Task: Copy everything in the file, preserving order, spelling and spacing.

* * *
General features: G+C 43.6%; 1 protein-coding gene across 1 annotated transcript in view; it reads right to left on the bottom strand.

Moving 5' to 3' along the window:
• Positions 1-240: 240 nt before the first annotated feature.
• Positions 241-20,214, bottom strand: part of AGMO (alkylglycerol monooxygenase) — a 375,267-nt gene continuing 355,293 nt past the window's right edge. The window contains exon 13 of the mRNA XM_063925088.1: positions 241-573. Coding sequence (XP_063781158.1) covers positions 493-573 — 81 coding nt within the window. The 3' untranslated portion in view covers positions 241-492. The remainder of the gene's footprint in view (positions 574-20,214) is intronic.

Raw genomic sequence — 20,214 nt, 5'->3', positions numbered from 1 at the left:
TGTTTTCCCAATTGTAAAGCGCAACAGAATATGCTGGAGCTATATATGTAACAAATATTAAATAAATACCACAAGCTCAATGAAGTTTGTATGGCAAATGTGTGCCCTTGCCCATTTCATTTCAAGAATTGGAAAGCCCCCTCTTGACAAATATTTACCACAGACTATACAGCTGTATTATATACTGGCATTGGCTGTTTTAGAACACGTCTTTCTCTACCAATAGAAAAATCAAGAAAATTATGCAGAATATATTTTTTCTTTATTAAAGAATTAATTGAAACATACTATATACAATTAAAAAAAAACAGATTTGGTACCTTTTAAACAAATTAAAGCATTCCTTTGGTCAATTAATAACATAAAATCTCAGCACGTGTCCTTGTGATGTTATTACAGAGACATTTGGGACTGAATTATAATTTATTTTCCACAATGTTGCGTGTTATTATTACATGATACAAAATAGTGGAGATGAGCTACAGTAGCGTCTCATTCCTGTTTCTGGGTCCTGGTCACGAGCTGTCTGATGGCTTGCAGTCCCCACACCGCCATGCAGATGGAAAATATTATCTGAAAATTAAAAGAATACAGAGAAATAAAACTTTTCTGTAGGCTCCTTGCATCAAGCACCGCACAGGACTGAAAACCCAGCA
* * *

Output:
General features: G+C 43.6%; 1 protein-coding gene across 1 annotated transcript in view; it reads right to left on the bottom strand.

Moving 5' to 3' along the window:
• Positions 1-240: 240 nt before the first annotated feature.
• Positions 241-20,214, bottom strand: part of AGMO (alkylglycerol monooxygenase) — a 375,267-nt gene continuing 355,293 nt past the window's right edge. The window contains exon 13 of the mRNA XM_063925088.1: positions 241-573. Coding sequence (XP_063781158.1) covers positions 493-573 — 81 coding nt within the window. The 3' untranslated portion in view covers positions 241-492. The remainder of the gene's footprint in view (positions 574-20,214) is intronic.

Raw genomic sequence — 20,214 nt, 5'->3', positions numbered from 1 at the left:
TGTTTTCCCAATTGTAAAGCGCAACAGAATATGCTGGAGCTATATATGTAACAAATATTAAATAAATACCACAAGCTCAATGAAGTTTGTATGGCAAATGTGTGCCCTTGCCCATTTCATTTCAAGAATTGGAAAGCCCCCTCTTGACAAATATTTACCACAGACTATACAGCTGTATTATATACTGGCATTGGCTGTTTTAGAACACGTCTTTCTCTACCAATAGAAAAATCAAGAAAATTATGCAGAATATATTTTTTCTTTATTAAAGAATTAATTGAAACATACTATATACAATTAAAAAAAAACAGATTTGGTACCTTTTAAACAAATTAAAGCATTCCTTTGGTCAATTAATAACATAAAATCTCAGCACGTGTCCTTGTGATGTTATTACAGAGACATTTGGGACTGAATTATAATTTATTTTCCACAATGTTGCGTGTTATTATTACATGATACAAAATAGTGGAGATGAGCTACAGTAGCGTCTCATTCCTGTTTCTGGGTCCTGGTCACGAGCTGTCTGATGGCTTGCAGTCCCCACACCGCCATGCAGATGGAAAATATTATCTGAAAATTAAAAGAATACAGAGAAATAAAACTTTTCTGTAGGCTCCTTGCATCAAGCACCGCACAGGACTGAAAACCCAGCA